George Benson: That's Right
George Benson, Tommy LiPuma and GRP? Yes, I too had to look at the press release once again to make sure I got it right. GRP certainly needed an injection of fresh ideas and a man with Tommy LiPuma's experience was a good move. I suppose it was inevitable that Tommy would would to invite a few of his longstanding stars along to the party.
"That's Right" is George Benson's first new album for a few years now and was worth the wait. More often than not when I read the jazz newsgroups on the internet about his work, many often criticise that he he turned away from his real jazz roots, many say he became too much of a singer and didn't play enough on his albums. I think that this album addresses many of these ponits, subjective though it might be.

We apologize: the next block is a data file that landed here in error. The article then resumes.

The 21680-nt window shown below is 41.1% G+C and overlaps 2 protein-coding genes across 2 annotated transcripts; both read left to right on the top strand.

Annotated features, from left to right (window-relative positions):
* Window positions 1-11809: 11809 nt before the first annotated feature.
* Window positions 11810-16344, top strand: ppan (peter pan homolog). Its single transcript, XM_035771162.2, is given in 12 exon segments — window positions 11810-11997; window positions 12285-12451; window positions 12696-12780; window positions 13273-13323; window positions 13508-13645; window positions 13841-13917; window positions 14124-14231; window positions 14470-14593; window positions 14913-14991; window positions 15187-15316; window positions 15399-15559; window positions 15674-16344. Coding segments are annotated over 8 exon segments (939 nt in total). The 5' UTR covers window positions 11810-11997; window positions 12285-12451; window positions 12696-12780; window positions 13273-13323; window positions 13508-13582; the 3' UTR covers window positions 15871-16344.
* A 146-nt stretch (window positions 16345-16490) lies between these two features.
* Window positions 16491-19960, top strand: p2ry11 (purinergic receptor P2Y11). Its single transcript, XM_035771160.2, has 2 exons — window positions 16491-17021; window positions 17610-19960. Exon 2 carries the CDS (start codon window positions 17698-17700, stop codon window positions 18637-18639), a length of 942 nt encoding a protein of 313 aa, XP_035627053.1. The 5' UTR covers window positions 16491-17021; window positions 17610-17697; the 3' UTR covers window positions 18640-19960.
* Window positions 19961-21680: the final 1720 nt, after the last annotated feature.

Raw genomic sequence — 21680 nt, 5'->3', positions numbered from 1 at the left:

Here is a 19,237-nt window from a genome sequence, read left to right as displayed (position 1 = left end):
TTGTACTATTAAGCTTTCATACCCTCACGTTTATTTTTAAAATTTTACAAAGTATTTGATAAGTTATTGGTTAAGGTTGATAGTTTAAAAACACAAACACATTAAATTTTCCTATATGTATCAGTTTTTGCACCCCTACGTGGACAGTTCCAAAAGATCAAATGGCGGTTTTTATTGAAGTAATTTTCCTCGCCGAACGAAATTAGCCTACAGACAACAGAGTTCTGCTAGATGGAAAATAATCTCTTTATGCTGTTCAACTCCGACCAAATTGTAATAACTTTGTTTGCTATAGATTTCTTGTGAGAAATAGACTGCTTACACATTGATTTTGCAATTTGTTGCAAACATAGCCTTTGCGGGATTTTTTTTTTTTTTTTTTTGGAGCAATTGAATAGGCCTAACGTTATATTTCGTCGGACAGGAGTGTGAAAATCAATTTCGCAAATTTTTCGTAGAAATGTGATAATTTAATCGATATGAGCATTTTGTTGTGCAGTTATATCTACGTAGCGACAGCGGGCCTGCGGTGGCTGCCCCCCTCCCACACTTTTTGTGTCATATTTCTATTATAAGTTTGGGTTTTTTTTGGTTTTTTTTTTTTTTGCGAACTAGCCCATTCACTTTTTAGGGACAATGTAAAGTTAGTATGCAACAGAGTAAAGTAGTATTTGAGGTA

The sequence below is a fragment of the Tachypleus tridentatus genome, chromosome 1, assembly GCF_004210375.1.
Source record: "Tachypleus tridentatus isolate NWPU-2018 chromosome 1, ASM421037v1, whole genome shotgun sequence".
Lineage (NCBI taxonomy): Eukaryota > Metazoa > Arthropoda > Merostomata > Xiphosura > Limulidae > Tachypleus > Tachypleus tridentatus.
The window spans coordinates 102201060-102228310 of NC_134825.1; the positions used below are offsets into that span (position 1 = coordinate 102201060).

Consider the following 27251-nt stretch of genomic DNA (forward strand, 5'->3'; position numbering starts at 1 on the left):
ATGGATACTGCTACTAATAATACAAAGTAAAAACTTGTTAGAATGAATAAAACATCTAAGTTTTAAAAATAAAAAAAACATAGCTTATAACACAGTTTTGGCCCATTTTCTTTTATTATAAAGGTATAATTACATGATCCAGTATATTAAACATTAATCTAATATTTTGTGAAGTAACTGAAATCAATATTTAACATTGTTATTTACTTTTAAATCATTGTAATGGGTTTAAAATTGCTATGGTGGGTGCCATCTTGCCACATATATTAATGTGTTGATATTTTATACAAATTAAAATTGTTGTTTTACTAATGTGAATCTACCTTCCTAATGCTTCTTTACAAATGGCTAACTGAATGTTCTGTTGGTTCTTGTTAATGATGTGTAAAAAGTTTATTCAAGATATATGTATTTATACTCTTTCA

I believe the album is a wonderful balance of guitar ballads à la "In Flight" and "Breezin" but as George was quoted in an recent interview, "like to try and get a modern feel in the music too." His vocals come across as stunningly as ever and the killer cut "Marvin said" is one of the finest Benson tracks of all time (and I have almost thirty of his albums). Indeed this rates in my all time Top 20 too.
One of the distinct characteristics of the album is the keyboard talents of co-producer Ricky Peterson who plays a wonderful Hammond on "The Thinker" which also features the Benson scat cum lead trade mark.
The Benson ballads are represented by "Song for my brother", the wonderful "Summer Love" the smoocher "Footprints in the sand" and the album's closing cut "Where are you now" whilst the solid instrumentals are the laid back "Johnnie Lee" and the up-tempo "Song for my brother". If you are more into the "Love Ballad" type Benson cuts, check out the funky "P Park" or the title track .
This album will was again re-establish George at the top of the contemporary jazz charts and is an excellent addition to your own collection. It is perfect for the 'Wind down zone' at the end of the day.